Early in the morning of 14 October, 1939, she was torpedoed by a German submarine, U-47, that had managed to slip silently into the supposedly impregnable Scapa Flow, navigating sunken block ships and rusted steel nets. The Royal Oak’s crew of more than 1200 had no warning and little chance of escape. More than 800 were killed – boys as young as 14 – trapped in the sinking ship, or perishing in the freezing cold seas. The commander of the German U boat, Gunther Prien, returned home a hero, and was awarded the Knight’s Cross of the Iron Cross for his daring.

As well as battleships, Scotland’s seabed also boasts galleons, frigates and the tantalising promise of treasure ships. None is better known to divers, and treasure seekers, than the Blessing of Burntisland. The Blessing was a ferry that operated between Burntisland and Leith. It sank during a storm in 1633 in the Firth of Forth while carrying Charles I's possessions during his coronation tour of Scotland. It is said to contain a legendary 280- piece silver dining service as well as other royal possessions, which today would be worth millions of pounds. Contemporaneous reports record that Charles I was furious at its loss and rounded up and jailed 19 witches in Lancashire, accusing them of inciting the squall that swamped the vessel. More likely the ship sunk because it was overloaded with his treasure, and courtiers. Many of whom drowned when the Blessing went down. Despite various recent attempts to locate the vessel using dowsers and sonar technology, no ship has ever been found. However, the evidence for her existence in the water is compelling enough for there to be a Protection of Wrecks order placed on the site to deter bounty hunters.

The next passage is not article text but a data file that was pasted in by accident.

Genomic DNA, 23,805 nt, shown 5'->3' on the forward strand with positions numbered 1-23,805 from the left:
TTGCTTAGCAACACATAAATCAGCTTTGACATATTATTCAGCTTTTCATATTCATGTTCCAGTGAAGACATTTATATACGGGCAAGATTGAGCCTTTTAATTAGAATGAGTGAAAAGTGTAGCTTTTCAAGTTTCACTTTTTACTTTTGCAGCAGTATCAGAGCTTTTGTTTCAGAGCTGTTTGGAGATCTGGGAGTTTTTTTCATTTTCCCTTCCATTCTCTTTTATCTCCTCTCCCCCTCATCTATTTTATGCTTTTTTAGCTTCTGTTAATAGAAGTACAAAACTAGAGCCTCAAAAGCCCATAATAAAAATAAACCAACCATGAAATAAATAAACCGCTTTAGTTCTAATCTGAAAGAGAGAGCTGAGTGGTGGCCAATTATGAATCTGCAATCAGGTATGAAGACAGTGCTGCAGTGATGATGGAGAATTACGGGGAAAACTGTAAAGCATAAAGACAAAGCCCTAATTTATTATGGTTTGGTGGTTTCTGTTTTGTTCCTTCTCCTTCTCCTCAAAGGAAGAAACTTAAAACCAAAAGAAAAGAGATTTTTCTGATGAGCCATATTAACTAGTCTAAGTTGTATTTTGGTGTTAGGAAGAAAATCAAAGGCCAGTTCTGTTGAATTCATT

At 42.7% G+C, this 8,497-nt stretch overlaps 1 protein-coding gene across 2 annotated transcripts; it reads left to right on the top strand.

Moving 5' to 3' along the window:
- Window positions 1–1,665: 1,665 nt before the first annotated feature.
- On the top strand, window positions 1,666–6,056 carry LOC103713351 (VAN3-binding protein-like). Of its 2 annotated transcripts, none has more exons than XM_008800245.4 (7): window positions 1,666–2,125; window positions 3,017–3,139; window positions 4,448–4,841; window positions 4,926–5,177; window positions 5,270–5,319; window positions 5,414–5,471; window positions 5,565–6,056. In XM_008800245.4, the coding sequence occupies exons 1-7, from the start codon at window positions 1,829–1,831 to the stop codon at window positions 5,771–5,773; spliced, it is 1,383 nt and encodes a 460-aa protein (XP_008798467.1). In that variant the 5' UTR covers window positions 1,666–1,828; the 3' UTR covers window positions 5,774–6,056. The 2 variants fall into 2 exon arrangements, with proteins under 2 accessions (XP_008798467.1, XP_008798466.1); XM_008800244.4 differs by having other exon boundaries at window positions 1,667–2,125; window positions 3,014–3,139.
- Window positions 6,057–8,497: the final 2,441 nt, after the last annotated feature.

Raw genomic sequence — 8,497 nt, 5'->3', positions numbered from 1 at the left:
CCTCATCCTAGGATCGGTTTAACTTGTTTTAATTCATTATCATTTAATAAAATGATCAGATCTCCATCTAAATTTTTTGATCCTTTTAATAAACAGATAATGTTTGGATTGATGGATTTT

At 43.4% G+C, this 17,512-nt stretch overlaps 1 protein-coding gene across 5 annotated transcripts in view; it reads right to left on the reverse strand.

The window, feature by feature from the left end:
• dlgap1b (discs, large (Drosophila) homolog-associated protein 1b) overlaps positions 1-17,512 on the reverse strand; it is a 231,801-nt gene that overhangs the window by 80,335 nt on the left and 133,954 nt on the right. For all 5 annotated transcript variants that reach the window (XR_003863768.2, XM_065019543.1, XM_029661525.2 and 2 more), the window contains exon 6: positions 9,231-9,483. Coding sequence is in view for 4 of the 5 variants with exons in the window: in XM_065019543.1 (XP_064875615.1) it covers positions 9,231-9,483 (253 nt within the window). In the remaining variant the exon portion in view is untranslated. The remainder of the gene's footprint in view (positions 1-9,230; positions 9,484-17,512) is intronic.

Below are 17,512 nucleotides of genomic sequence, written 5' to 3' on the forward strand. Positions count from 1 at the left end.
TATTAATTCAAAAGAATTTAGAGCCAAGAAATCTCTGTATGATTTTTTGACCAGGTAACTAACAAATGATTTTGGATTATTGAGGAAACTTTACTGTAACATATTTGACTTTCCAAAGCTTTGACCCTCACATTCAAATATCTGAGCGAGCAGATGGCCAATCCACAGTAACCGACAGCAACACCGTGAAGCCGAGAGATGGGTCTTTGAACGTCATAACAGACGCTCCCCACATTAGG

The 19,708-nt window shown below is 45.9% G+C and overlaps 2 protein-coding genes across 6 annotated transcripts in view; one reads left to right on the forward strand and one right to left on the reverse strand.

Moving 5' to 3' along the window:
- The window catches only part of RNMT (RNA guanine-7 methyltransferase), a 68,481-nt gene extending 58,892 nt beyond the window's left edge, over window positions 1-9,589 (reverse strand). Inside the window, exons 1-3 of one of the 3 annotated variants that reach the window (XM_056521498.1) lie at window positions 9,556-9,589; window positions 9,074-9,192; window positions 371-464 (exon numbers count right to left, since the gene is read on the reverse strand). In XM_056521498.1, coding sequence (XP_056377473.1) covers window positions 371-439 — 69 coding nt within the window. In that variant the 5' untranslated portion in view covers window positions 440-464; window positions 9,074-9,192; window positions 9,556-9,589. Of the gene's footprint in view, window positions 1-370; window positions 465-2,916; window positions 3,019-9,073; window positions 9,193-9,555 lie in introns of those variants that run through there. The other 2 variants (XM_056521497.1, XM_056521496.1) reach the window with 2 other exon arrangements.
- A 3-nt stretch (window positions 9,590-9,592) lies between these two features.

Located close to the wreck of the Blessing is another protected vessel that lies deep in the waters of the Firth of Forth. Like a monstrous man made reef, the huge liner HMS Campania rises from the bottom of the muddy seabed; 41 foot high and 623 foot long. She is covered, stem to stern, with sea urchins, anemones and brittle stars. Lobsters inhabit her portholes and black velvet swimming crabs scuttle along her decks. It is hard to imagine her as she started life; as one of Cunard’s first great liners. In 1893 she broke the record for the passage from New York to Ireland. Later that year she took the Liverpool to New York record. She was converted into an aircraft carrier during the First World War, and saw a number of patrols with the Grand Fleet. But in November, 1918, she broke anchor and ran across the bows of a nearby battleship. She was fatally holed and sank; an inglorious end for such a magnificent ship.

For the diver, Scotland’s waters represent some of the best wreck diving experiences in the world. Tales of sunken battleships, treasure ships, or vessels emblazed in marine life, lure divers from far and wide to the Scottish seas. But nothing ever prepares them for the sheer magnificence of what they see here, or for the very humbling sense of having seen it.

Scotland’s seabed is truly astounding.